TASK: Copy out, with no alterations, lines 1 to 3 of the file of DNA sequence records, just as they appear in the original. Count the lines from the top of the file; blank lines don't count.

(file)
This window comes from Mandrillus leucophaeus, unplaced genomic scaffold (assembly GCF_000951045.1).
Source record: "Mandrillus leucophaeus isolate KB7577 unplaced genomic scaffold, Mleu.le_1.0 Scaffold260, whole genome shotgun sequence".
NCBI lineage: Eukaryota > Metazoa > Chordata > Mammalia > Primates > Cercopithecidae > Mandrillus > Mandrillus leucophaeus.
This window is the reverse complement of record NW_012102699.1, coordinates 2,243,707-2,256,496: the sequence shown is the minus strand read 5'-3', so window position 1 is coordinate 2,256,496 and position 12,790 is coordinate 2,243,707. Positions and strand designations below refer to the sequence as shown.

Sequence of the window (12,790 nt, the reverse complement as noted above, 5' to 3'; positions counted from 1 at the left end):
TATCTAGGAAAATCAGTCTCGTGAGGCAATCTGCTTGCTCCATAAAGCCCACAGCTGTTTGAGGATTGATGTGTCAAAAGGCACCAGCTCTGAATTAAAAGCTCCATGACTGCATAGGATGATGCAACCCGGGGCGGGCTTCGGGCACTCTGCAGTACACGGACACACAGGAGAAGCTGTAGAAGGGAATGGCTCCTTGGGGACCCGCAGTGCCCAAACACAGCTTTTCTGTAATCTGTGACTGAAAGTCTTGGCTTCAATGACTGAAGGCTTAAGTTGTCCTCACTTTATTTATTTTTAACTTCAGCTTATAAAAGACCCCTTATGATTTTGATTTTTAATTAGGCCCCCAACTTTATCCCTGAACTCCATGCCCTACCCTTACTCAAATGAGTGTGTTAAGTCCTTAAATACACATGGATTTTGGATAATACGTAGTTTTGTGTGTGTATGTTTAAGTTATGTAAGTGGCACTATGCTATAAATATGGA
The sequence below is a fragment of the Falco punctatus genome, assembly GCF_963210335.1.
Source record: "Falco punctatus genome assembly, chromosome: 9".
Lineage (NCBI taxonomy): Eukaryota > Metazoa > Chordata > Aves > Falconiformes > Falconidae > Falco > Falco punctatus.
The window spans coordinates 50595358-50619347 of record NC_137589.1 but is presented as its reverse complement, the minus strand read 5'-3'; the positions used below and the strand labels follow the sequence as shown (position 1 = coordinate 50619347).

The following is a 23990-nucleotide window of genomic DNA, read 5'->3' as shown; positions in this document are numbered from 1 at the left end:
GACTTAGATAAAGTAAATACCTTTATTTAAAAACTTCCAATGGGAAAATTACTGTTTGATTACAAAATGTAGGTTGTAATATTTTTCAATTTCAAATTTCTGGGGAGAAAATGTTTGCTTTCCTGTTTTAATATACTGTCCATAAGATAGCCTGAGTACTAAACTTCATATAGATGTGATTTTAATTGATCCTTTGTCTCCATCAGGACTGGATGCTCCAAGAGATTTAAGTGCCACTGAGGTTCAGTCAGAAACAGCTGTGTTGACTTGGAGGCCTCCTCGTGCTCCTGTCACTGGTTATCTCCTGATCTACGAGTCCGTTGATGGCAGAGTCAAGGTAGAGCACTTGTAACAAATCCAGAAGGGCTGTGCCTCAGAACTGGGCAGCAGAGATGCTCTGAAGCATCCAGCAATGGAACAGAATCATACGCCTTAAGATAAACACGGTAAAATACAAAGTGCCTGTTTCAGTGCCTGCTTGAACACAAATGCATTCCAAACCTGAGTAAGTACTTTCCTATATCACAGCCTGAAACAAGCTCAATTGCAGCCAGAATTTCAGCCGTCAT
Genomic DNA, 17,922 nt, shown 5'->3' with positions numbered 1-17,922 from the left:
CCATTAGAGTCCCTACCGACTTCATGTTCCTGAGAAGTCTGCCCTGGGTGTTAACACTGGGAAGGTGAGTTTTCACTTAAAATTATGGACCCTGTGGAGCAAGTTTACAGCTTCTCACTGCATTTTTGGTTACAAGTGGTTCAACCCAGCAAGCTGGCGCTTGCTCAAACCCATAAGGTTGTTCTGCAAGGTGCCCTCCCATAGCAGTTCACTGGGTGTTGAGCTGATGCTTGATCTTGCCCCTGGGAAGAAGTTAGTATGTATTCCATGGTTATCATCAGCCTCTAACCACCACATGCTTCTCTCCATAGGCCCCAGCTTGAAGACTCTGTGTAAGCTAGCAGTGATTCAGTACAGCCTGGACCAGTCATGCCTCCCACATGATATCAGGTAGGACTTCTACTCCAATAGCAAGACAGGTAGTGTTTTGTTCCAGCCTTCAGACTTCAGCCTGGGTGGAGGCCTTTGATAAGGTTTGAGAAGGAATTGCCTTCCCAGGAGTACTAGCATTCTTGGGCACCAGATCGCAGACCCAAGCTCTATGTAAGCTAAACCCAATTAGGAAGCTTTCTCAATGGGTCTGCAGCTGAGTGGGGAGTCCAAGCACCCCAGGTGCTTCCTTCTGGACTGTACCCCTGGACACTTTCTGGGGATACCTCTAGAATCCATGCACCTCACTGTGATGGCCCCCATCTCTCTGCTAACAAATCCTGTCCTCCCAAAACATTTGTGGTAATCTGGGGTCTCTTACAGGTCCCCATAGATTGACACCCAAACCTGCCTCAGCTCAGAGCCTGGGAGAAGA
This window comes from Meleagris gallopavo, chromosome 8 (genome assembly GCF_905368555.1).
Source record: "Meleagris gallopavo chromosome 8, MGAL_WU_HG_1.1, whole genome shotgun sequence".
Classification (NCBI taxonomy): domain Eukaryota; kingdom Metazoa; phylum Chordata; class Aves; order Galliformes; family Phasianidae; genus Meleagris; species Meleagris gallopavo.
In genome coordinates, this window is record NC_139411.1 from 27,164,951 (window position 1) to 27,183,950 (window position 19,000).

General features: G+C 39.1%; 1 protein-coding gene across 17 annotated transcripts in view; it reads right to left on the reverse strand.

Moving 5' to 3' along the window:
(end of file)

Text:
This window comes from Mandrillus leucophaeus, unplaced genomic scaffold (assembly GCF_000951045.1).
Source record: "Mandrillus leucophaeus isolate KB7577 unplaced genomic scaffold, Mleu.le_1.0 Scaffold260, whole genome shotgun sequence".
NCBI lineage: Eukaryota > Metazoa > Chordata > Mammalia > Primates > Cercopithecidae > Mandrillus > Mandrillus leucophaeus.